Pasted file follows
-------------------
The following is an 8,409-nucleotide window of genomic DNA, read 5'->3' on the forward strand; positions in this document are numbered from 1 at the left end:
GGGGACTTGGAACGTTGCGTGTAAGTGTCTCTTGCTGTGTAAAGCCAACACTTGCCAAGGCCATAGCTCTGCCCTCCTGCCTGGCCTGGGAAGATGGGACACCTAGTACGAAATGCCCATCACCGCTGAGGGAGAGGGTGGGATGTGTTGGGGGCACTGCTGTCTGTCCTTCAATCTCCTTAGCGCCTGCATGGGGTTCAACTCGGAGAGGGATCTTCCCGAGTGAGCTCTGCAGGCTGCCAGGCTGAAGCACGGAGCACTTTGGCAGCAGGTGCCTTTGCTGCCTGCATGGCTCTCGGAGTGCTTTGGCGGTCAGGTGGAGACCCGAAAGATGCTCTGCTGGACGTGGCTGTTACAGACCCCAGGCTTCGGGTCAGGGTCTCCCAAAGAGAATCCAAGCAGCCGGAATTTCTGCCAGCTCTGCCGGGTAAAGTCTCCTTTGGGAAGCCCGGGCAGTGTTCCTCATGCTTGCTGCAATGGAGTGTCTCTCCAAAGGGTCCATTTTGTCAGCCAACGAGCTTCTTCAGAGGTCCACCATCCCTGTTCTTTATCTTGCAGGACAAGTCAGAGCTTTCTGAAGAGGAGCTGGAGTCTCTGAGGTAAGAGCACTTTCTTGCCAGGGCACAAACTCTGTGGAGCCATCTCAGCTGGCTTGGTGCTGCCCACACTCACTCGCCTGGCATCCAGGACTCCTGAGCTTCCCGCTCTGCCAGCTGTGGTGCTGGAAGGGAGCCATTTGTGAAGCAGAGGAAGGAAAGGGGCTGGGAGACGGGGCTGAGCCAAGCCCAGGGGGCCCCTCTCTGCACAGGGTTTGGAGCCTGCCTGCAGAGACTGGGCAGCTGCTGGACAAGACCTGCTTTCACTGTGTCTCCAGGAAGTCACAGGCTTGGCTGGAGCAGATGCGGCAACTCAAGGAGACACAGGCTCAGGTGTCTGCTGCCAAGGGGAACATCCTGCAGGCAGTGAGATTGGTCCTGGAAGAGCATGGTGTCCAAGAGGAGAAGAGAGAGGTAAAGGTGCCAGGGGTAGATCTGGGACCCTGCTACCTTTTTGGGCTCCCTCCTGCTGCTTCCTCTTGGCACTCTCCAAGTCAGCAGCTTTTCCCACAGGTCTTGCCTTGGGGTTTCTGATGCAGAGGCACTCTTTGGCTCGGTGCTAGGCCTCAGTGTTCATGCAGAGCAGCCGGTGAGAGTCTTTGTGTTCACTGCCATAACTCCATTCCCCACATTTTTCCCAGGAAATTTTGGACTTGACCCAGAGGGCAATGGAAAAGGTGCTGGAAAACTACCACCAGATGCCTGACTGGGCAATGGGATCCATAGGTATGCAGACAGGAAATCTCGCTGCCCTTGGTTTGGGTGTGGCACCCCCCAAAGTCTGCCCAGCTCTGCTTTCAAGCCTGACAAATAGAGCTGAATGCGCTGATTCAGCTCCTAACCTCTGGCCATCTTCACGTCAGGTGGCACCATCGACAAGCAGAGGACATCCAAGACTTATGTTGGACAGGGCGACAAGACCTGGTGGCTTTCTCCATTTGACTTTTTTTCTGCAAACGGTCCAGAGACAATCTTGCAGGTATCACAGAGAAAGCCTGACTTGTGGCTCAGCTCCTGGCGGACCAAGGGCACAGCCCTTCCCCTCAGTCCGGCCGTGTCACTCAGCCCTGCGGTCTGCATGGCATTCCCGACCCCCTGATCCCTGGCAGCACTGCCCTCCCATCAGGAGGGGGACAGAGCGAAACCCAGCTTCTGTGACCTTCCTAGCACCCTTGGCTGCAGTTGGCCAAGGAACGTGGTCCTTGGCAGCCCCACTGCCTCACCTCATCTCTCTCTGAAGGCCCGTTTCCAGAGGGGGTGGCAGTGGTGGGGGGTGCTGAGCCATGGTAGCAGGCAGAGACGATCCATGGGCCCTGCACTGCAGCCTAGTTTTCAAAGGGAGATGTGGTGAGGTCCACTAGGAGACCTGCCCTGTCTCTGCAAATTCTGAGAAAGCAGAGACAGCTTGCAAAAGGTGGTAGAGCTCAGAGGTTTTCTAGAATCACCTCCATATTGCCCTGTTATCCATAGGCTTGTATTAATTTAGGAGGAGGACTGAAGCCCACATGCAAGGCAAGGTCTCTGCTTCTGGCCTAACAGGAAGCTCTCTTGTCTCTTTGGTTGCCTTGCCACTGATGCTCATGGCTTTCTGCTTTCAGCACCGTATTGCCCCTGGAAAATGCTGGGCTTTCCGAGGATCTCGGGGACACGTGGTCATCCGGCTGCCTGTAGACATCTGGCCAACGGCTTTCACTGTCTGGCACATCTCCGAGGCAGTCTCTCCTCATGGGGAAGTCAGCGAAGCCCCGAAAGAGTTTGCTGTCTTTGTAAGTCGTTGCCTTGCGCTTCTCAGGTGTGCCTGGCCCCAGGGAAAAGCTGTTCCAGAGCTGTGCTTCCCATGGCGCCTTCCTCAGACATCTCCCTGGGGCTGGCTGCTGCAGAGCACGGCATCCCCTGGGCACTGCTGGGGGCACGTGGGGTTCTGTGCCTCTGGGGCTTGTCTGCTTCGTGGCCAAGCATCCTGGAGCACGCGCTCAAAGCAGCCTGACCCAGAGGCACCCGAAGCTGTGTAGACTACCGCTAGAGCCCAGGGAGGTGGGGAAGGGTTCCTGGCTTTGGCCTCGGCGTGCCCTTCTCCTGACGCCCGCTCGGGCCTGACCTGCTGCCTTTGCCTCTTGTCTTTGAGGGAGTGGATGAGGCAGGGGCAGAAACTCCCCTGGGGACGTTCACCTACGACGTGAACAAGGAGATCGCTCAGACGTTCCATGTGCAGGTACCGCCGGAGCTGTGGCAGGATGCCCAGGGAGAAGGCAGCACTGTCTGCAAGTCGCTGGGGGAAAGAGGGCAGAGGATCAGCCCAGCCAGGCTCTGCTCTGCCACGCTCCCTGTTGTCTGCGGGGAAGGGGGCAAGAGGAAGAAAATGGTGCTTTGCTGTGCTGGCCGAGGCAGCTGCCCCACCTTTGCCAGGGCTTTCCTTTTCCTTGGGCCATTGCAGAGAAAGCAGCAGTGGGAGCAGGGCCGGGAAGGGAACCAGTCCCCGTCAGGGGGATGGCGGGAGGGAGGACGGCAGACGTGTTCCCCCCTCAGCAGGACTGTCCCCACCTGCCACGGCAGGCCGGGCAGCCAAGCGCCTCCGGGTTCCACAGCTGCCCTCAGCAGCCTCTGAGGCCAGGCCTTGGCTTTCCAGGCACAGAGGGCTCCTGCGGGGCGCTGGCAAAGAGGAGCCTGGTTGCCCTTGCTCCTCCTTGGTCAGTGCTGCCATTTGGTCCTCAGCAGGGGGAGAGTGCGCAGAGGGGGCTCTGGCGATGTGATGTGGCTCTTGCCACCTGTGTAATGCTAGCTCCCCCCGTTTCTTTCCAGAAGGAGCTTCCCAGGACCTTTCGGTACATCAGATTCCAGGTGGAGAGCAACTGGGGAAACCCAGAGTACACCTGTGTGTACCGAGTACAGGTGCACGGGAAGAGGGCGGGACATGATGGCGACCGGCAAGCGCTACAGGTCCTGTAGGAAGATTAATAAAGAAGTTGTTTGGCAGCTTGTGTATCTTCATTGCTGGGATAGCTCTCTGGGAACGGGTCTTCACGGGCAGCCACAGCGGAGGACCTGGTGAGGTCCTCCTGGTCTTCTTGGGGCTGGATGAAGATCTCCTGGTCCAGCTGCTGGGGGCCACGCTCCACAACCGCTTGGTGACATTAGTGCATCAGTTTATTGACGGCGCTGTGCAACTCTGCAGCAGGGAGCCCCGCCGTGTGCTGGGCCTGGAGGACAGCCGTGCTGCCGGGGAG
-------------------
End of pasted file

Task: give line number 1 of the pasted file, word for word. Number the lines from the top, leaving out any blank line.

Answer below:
The following is an 8,409-nucleotide window of genomic DNA, read 5'->3' on the forward strand; positions in this document are numbered from 1 at the left end: